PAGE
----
I picked up a compilation cassette of Lightfoot's music at Goodwill while I was home for Christmas. Little did I know how it would prove to be the soundtrack of my trip back to Utah.
The journey began uneventfully enough at the Great Bend, Kansas airport. (Airport is used only in the strictest sense here. The terminal is a small, one-room brick building with a single glass door that opens to the tarmac.) My folks sent me off with hugs, last-minute parental advice, and a small roll of cash slipped into my hand. Pro that I am, leaving home is never easy.
But the mountains [...] are calling out to me,
And I got my bedroll on my back
And everything that I could pack to see me on my way...
Four of us passengers boarded the 19-seater; since there was no flight attendant, the co-captain—who looked barely old enough to shave—checked our seat belts and gave the flotation device shpeel. Then takeoff. It's a small thing in the grand scheme, but I thanked my Father for a clear day to fly over farmlands; there are few things as beautiful to my eyes as the rural Midwest viewed from 39,000 feet.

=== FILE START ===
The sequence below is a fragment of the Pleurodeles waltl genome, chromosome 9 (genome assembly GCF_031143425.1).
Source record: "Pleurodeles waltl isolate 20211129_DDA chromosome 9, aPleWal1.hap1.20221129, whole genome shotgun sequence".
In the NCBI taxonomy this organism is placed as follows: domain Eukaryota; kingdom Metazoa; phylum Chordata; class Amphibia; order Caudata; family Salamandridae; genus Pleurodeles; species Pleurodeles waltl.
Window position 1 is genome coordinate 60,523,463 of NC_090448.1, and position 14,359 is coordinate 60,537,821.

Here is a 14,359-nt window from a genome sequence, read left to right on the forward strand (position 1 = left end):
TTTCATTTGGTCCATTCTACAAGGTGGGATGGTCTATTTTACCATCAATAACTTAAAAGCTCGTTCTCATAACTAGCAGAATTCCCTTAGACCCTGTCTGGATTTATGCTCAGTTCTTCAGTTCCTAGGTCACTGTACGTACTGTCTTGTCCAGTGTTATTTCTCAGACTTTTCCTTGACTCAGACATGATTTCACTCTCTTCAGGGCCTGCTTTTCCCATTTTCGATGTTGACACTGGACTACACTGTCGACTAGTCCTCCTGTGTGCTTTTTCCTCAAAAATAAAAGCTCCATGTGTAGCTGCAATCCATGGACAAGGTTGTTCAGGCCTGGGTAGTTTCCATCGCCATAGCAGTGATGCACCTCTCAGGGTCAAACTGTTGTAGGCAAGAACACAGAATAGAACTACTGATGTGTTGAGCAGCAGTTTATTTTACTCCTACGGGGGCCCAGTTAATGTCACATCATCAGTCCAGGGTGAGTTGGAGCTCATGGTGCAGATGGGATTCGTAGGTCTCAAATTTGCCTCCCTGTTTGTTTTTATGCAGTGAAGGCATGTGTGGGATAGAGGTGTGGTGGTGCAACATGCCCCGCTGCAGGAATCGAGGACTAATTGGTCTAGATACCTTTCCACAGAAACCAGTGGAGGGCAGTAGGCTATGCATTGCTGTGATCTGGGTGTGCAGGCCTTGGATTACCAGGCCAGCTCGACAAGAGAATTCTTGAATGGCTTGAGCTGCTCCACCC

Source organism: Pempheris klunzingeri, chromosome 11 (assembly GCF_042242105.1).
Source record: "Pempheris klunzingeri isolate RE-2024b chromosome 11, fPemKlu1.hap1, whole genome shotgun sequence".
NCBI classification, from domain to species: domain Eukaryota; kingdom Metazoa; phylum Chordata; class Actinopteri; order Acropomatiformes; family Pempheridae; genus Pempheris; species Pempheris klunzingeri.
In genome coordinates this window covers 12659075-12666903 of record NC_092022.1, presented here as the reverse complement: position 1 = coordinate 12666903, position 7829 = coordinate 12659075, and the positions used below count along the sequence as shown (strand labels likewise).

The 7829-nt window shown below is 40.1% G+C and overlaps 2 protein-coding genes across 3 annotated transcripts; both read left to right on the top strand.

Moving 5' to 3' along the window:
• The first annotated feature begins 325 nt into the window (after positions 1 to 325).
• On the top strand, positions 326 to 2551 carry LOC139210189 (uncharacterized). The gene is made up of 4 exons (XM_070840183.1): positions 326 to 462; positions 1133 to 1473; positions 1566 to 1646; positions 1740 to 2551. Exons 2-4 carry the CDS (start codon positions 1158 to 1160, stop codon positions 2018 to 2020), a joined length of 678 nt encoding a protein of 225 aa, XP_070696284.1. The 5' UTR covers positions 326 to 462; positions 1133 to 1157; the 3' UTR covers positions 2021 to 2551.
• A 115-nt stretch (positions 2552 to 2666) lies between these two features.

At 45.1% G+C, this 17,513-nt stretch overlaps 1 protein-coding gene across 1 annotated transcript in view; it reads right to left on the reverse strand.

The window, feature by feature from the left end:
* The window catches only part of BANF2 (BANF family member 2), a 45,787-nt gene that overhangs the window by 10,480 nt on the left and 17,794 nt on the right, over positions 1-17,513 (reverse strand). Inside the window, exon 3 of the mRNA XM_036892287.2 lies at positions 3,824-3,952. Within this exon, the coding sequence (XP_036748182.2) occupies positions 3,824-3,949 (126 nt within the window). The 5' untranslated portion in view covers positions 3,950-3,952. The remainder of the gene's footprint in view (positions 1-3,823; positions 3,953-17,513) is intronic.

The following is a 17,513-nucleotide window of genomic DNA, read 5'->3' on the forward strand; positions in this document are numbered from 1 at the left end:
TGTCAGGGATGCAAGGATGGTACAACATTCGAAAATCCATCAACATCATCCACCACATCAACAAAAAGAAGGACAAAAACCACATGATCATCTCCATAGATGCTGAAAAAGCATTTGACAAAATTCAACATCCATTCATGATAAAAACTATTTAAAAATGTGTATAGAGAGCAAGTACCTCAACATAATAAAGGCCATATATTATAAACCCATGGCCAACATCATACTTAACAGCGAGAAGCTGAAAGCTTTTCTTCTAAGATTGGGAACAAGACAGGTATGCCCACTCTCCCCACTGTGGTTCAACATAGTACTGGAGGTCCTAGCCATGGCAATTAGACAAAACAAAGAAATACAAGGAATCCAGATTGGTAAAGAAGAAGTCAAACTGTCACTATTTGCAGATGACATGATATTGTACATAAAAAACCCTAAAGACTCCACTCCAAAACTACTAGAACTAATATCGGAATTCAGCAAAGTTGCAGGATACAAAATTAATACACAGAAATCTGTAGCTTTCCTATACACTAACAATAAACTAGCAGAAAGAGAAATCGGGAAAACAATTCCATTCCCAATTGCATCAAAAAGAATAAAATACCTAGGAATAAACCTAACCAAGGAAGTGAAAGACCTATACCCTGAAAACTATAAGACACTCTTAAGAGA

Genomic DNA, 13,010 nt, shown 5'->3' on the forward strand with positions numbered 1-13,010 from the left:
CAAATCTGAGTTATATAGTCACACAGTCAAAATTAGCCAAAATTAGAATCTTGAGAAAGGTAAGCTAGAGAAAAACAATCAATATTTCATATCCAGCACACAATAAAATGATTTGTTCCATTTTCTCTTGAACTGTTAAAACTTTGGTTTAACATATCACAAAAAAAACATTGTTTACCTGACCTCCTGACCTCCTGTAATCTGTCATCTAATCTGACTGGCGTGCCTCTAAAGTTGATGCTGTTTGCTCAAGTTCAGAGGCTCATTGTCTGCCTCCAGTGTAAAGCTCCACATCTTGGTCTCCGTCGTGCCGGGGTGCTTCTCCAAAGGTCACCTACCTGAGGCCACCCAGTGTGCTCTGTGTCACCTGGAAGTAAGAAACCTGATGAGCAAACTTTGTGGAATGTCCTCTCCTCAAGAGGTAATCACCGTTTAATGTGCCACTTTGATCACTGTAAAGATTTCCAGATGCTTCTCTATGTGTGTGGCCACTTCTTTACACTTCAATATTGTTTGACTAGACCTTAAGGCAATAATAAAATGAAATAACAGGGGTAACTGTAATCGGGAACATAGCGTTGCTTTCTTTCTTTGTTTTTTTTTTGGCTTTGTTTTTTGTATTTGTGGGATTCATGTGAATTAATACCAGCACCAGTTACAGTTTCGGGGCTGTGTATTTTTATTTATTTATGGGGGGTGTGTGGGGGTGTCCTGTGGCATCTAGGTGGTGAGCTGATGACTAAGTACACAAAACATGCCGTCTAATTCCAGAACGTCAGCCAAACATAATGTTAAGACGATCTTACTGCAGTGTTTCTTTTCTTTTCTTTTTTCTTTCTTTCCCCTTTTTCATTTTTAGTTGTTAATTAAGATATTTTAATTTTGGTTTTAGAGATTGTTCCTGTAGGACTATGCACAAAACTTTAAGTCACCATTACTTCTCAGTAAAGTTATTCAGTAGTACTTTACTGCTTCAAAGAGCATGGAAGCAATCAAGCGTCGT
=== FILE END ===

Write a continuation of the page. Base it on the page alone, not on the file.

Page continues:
And the prairie towns go sailing by...
A quick stop in Dodge City yielded one more passenger; then it was on to Denver. Though it was a crisp, sunny day when we took off, the sky clouded as we flew west. By the time we landed in Colorado, it was a regular blizzard. But, so far so good.
All is well.
I left the cold midwestern towns behind...
My next flight to Salt Lake City was scheduled to leave in 1.5 hours. Winter weather, however, would dictate otherwise. Along with thousands of other passengers, my layover became what I call a delayover.
Excerpts from songs by the great Gordon Lightfoot: Early Morning Rain, Mountains and Maryann, Does Your Mother Know.